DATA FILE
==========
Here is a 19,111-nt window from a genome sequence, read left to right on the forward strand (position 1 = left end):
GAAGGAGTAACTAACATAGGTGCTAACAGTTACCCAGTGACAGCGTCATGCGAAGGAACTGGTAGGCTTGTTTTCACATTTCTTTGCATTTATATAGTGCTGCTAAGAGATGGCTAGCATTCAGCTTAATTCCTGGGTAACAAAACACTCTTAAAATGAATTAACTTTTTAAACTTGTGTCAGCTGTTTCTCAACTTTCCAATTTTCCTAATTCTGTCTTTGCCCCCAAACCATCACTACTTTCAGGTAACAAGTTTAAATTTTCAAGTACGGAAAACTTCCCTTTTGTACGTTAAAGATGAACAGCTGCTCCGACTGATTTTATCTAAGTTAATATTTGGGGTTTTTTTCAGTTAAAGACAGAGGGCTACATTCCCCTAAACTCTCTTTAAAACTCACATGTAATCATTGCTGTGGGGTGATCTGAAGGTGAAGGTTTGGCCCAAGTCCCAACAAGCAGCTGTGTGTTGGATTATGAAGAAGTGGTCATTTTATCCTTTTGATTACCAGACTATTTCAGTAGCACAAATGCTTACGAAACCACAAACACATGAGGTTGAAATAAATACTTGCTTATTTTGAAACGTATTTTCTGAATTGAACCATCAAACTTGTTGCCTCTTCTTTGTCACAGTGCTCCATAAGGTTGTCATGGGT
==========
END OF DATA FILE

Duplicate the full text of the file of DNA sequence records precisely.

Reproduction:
Here is a 19,111-nt window from a genome sequence, read left to right on the forward strand (position 1 = left end):
GAAGGAGTAACTAACATAGGTGCTAACAGTTACCCAGTGACAGCGTCATGCGAAGGAACTGGTAGGCTTGTTTTCACATTTCTTTGCATTTATATAGTGCTGCTAAGAGATGGCTAGCATTCAGCTTAATTCCTGGGTAACAAAACACTCTTAAAATGAATTAACTTTTTAAACTTGTGTCAGCTGTTTCTCAACTTTCCAATTTTCCTAATTCTGTCTTTGCCCCCAAACCATCACTACTTTCAGGTAACAAGTTTAAATTTTCAAGTACGGAAAACTTCCCTTTTGTACGTTAAAGATGAACAGCTGCTCCGACTGATTTTATCTAAGTTAATATTTGGGGTTTTTTTCAGTTAAAGACAGAGGGCTACATTCCCCTAAACTCTCTTTAAAACTCACATGTAATCATTGCTGTGGGGTGATCTGAAGGTGAAGGTTTGGCCCAAGTCCCAACAAGCAGCTGTGTGTTGGATTATGAAGAAGTGGTCATTTTATCCTTTTGATTACCAGACTATTTCAGTAGCACAAATGCTTACGAAACCACAAACACATGAGGTTGAAATAAATACTTGCTTATTTTGAAACGTATTTTCTGAATTGAACCATCAAACTTGTTGCCTCTTCTTTGTCACAGTGCTCCATAAGGTTGTCATGGGT